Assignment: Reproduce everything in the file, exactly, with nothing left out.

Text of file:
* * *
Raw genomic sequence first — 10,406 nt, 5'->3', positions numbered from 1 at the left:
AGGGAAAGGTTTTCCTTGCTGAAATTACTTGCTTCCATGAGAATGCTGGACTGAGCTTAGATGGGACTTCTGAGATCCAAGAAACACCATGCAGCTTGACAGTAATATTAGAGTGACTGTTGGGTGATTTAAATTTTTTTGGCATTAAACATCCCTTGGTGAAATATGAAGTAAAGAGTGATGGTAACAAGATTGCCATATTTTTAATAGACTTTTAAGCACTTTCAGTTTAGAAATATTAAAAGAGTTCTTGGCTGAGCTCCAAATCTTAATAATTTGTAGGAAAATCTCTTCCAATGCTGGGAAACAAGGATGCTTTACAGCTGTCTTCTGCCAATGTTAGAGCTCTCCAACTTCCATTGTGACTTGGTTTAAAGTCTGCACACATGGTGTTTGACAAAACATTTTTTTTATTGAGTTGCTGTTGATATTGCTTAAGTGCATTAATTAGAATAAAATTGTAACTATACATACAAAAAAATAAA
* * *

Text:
Raw genomic sequence first — 10,406 nt, 5'->3', positions numbered from 1 at the left:
AGGGAAAGGTTTTCCTTGCTGAAATTACTTGCTTCCATGAGAATGCTGGACTGAGCTTAGATGGGACTTCTGAGATCCAAGAAACACCATGCAGCTTGACAGTAATATTAGAGTGACTGTTGGGTGATTTAAATTTTTTTGGCATTAAACATCCCTTGGTGAAATATGAAGTAAAGAGTGATGGTAACAAGATTGCCATATTTTTAATAGACTTTTAAGCACTTTCAGTTTAGAAATATTAAAAGAGTTCTTGGCTGAGCTCCAAATCTTAATAATTTGTAGGAAAATCTCTTCCAATGCTGGGAAACAAGGATGCTTTACAGCTGTCTTCTGCCAATGTTAGAGCTCTCCAACTTCCATTGTGACTTGGTTTAAAGTCTGCACACATGGTGTTTGACAAAACATTTTTTTTATTGAGTTGCTGTTGATATTGCTTAAGTGCATTAATTAGAATAAAATTGTAACTATACATACAAAAAAATAAA